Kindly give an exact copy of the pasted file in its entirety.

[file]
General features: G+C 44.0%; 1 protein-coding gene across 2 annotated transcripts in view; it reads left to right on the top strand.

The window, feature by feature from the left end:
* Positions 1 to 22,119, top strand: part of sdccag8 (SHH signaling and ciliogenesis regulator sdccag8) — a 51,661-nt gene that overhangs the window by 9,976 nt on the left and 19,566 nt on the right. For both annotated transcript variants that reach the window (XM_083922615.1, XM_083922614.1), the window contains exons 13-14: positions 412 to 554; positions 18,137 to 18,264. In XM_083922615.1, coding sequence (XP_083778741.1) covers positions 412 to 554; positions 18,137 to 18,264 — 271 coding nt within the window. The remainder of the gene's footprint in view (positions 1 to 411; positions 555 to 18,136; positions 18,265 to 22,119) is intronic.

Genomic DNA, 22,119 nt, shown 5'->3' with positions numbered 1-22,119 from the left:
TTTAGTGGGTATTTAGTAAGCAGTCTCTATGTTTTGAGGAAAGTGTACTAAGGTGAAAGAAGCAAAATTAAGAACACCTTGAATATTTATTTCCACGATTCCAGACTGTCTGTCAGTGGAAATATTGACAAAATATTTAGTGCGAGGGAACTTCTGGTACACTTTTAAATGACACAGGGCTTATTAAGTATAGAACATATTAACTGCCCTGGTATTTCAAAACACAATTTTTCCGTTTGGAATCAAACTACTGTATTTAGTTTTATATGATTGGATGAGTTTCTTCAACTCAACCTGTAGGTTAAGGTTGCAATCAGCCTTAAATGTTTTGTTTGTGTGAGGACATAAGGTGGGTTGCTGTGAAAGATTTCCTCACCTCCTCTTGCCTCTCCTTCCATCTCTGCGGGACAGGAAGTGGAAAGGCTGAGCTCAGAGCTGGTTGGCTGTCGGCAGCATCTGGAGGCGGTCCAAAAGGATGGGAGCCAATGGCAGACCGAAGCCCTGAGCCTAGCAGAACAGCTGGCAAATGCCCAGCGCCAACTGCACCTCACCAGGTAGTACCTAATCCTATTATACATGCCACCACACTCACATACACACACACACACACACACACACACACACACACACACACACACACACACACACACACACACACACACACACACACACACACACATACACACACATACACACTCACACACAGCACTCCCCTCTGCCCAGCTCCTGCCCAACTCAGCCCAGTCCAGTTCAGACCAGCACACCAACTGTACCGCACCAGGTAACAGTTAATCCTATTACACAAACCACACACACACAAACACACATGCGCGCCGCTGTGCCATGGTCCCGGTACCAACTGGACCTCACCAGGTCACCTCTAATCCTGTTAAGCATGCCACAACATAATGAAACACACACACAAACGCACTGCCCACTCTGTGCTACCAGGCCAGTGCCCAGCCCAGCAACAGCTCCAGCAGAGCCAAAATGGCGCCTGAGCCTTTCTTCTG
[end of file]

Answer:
General features: G+C 44.0%; 1 protein-coding gene across 2 annotated transcripts in view; it reads left to right on the top strand.

The window, feature by feature from the left end:
* Positions 1 to 22,119, top strand: part of sdccag8 (SHH signaling and ciliogenesis regulator sdccag8) — a 51,661-nt gene that overhangs the window by 9,976 nt on the left and 19,566 nt on the right. For both annotated transcript variants that reach the window (XM_083922615.1, XM_083922614.1), the window contains exons 13-14: positions 412 to 554; positions 18,137 to 18,264. In XM_083922615.1, coding sequence (XP_083778741.1) covers positions 412 to 554; positions 18,137 to 18,264 — 271 coding nt within the window. The remainder of the gene's footprint in view (positions 1 to 411; positions 555 to 18,136; positions 18,265 to 22,119) is intronic.

Genomic DNA, 22,119 nt, shown 5'->3' with positions numbered 1-22,119 from the left:
TTTAGTGGGTATTTAGTAAGCAGTCTCTATGTTTTGAGGAAAGTGTACTAAGGTGAAAGAAGCAAAATTAAGAACACCTTGAATATTTATTTCCACGATTCCAGACTGTCTGTCAGTGGAAATATTGACAAAATATTTAGTGCGAGGGAACTTCTGGTACACTTTTAAATGACACAGGGCTTATTAAGTATAGAACATATTAACTGCCCTGGTATTTCAAAACACAATTTTTCCGTTTGGAATCAAACTACTGTATTTAGTTTTATATGATTGGATGAGTTTCTTCAACTCAACCTGTAGGTTAAGGTTGCAATCAGCCTTAAATGTTTTGTTTGTGTGAGGACATAAGGTGGGTTGCTGTGAAAGATTTCCTCACCTCCTCTTGCCTCTCCTTCCATCTCTGCGGGACAGGAAGTGGAAAGGCTGAGCTCAGAGCTGGTTGGCTGTCGGCAGCATCTGGAGGCGGTCCAAAAGGATGGGAGCCAATGGCAGACCGAAGCCCTGAGCCTAGCAGAACAGCTGGCAAATGCCCAGCGCCAACTGCACCTCACCAGGTAGTACCTAATCCTATTATACATGCCACCACACTCACATACACACACACACACACACACACACACACACACACACACACACACACACACACACACACACACACACACACACACACACACACACATACACACACATACACACTCACACACAGCACTCCCCTCTGCCCAGCTCCTGCCCAACTCAGCCCAGTCCAGTTCAGACCAGCACACCAACTGTACCGCACCAGGTAACAGTTAATCCTATTACACAAACCACACACACACAAACACACATGCGCGCCGCTGTGCCATGGTCCCGGTACCAACTGGACCTCACCAGGTCACCTCTAATCCTGTTAAGCATGCCACAACATAATGAAACACACACACAAACGCACTGCCCACTCTGTGCTACCAGGCCAGTGCCCAGCCCAGCAACAGCTCCAGCAGAGCCAAAATGGCGCCTGAGCCTTTCTTCTG